Within a year of the auction for the Old Two Gates Inn the premises were offered in the local newspapers. The rent was fairly low and the incoming was moderate. It would seem that widow Leah Edmonds was tempted to make the move up the hill from Cradley Heath where she had, for some years, kept the Five Ways Inn with her husband Jesse. She was 69 years-old when she moved into the Old Two Gates Inn. However, she was accompanied by her son David, along with his wife Hannah and their children. The licence of the tavern was transferred from Thomas Davis to Leah Edmonds on October 16th 1850. The elderly landlady would die seven years later in June 1857.
Simeon Finch was the licensee of the Old Two Gates Inn by 1860. Born in Oldswinford during the Napoleonic Wars, he married Sarah Cooper in November 1832. The couple initially lived at Lye Waste from where Simeon worked as a miner. He found work above the surface when becoming a labourer in a chain works, a period when he worked his way into retailing by trading as a huckster and provision dealer. He and his wife Sarah seemed to do well at Two Gates and he remained as licensee for over two decades. Sarah, however, predeceased the publican. He continued to run the pub as an elderly widower. The house would be acquired by the Finch family in the 19th century.
In a cottage further down Two Gates, towards the turnpike road, there was a murder that made the national newspapers in 1874. The press described the event as an "inhuman act that created the greatest excitement in the neighbourhood" following the death of a young boy at the hands of his mother. The woman, described as a "wretched mother," living in the second of a row of small cottages on Two Gates was named Sarah Ann Liddell, aged 38. It was reported that the young boy's head was well nigh severed from its body by her hands. Her husband, a nailer named Samuel Liddell, had abandoned her around a decade before the tragedy. By the time he had deserted her she had given birth to four children, two of whom had since died. She had two surviving daughters, the one aged 15 and the other 18. The child, who was so "barbarously slain," was an illegitimate boy. She had given birth to him during a period when she went out to service.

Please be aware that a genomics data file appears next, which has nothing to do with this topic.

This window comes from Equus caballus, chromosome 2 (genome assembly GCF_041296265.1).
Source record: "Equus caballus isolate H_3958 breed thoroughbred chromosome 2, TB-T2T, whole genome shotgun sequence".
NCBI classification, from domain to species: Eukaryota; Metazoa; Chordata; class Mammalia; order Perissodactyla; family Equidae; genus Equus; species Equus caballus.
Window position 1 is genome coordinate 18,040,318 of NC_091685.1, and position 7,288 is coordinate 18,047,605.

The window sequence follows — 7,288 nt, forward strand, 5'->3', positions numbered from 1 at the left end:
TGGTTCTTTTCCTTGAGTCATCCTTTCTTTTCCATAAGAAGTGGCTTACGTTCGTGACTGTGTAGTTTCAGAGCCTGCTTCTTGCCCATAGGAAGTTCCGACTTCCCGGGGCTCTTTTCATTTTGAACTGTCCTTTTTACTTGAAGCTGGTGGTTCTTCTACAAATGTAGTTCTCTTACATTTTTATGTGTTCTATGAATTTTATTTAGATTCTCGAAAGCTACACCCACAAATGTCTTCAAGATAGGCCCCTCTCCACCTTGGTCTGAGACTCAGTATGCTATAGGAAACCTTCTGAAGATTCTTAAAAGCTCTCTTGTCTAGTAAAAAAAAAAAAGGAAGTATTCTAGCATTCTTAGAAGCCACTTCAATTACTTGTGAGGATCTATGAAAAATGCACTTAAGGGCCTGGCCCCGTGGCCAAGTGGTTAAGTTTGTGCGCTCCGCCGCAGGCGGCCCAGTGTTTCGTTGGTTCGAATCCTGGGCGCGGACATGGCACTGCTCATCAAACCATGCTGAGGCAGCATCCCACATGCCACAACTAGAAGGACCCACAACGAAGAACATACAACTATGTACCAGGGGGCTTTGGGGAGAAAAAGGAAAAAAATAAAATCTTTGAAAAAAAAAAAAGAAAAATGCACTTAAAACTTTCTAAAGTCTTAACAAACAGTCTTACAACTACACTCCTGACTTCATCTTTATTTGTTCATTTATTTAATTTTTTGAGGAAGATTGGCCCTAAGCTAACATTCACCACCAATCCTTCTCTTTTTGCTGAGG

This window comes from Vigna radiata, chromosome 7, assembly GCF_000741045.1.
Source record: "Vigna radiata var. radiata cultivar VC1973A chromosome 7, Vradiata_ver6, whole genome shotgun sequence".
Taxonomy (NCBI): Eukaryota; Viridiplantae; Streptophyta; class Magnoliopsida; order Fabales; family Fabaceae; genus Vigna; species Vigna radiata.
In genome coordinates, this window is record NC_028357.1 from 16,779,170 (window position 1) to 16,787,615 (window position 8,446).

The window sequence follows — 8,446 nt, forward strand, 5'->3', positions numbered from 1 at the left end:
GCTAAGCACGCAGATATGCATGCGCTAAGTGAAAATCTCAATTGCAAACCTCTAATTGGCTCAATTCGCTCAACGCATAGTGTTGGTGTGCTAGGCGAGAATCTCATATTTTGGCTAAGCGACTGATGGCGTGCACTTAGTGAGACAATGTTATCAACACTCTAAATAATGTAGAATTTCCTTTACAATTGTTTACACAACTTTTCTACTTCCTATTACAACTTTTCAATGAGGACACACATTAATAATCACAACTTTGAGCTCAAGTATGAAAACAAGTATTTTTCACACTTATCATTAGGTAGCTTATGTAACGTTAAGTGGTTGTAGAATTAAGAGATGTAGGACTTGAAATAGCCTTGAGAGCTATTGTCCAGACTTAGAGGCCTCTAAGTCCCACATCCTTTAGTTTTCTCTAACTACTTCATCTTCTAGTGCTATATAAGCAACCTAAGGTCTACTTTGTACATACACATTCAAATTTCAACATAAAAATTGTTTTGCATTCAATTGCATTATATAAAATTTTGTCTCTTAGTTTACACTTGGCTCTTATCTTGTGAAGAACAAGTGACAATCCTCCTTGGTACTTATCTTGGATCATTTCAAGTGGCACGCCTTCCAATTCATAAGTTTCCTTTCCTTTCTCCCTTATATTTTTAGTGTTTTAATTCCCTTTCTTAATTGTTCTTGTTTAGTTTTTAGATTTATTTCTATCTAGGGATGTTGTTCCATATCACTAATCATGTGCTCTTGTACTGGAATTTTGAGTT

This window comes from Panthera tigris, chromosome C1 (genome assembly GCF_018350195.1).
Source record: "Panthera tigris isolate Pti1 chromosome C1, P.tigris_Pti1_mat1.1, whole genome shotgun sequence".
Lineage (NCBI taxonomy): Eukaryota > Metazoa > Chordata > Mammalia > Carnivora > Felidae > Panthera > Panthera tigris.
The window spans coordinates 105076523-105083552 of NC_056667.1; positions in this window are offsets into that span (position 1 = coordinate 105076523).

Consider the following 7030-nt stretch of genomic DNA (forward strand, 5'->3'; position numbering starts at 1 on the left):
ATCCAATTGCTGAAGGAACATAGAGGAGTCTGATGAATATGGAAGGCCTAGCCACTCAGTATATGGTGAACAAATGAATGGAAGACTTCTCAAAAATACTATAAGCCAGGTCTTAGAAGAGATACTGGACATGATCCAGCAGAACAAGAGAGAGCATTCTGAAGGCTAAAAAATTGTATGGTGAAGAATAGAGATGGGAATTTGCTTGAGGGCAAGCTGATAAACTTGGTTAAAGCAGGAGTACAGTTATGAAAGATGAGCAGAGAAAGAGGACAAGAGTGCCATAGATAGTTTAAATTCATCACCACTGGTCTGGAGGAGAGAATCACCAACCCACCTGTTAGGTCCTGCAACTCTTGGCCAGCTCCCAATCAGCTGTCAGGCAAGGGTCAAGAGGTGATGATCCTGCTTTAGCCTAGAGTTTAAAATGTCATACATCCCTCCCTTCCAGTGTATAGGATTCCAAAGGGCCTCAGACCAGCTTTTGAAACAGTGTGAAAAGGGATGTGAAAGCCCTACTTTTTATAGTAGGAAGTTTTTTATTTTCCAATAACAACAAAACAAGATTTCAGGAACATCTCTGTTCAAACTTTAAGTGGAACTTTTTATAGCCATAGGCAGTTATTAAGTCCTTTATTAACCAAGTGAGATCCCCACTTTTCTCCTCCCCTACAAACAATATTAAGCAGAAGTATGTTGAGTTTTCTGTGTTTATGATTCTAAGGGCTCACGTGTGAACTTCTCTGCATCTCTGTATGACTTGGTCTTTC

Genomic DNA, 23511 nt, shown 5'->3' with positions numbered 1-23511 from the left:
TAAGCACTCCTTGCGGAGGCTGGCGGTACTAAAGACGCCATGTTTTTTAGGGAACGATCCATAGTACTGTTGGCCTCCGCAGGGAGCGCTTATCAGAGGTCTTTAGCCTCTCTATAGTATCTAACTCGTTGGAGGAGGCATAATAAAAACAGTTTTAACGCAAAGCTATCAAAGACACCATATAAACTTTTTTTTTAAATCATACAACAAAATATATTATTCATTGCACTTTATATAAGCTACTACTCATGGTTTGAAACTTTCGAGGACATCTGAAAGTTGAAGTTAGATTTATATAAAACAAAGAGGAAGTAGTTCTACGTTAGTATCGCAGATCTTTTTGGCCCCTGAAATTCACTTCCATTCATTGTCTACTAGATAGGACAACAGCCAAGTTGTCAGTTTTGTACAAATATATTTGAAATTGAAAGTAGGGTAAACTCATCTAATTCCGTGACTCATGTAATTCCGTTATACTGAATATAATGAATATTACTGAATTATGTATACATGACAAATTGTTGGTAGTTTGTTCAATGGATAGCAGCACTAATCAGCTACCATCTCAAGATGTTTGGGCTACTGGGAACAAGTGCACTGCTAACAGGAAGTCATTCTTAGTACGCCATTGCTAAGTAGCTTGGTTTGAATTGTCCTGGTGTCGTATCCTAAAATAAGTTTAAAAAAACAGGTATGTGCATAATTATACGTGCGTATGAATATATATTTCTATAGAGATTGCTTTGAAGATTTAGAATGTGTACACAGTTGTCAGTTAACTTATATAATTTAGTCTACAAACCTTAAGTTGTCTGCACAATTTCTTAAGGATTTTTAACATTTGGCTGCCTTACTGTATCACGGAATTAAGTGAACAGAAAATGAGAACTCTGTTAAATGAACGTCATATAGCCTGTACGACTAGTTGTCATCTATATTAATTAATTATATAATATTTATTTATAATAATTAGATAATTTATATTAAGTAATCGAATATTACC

Sarah Ann Liddell was living with her mother and eldest daughter Eliza in the cottage. On the day of the murder they had left her in the house to undertake their charring duties. It was stated that the little boy, Walter Liddell, aged two years and eight months, "whose fair complexion and pleasing manners had endeared him to the neighbours, was seen by them playing in the yard in the early part of the morning, and about midday the mother was seen to leave the house without the lad, a circumstance which it was said she was not in the habit of doing, as she appeared remarkably fond of the boy."
"About two o'clock, Phoebe Banner, sister-in-law to Sarah Liddell, went to the house, and, finding no one in the kitchen, called out, but receiving no reply, and seeing some of the boy's clothes on the grate in that room, she went upstairs, and there saw the horrible spectacle of the murdered child. The corpse was partially lying on a bed which was placed on the floor, its legs being stretched along the boards of the floor saturated in blood, and surrounded by a large pool of human gore, with its head half off, the gash extending from ear to ear. A case knife and penknife were found in close proximity to the child. She immediately raised an alarm of murder, and the neighbourhood in a few minutes manifested signs of the greatest excitement."
"Police-Constable Heath, stationed at Cradley hastened to the spot, and found the body as indicated by Mrs. Banner. From inquiries made he learnt that when the mother left the house she was seen walking in the direction of Lutley, and he once set off in pursuit, overtaking the woman in a lane near Lutley, slowly walking alone in a meditative attitude with her neck bleeding, having attempted to take away her own life by cutting her throat. He took her in charge, and had her removed the nearest public-house, the Wood Colliers's Arms, where Dr. Kerr attended to her and dressed the wounds, which were not regarded as dangerous, and were unlikely to result fatally."
The police remained at the public-house during the whole of the evening for the purpose of keeping her in safe custody. Rumours were prevalent that after the deed had been discovered a neighbour asked the prisoner how she could have committed such a frightful act, to which she replied, "That it was a good job, for the lad was now better off in Heaven."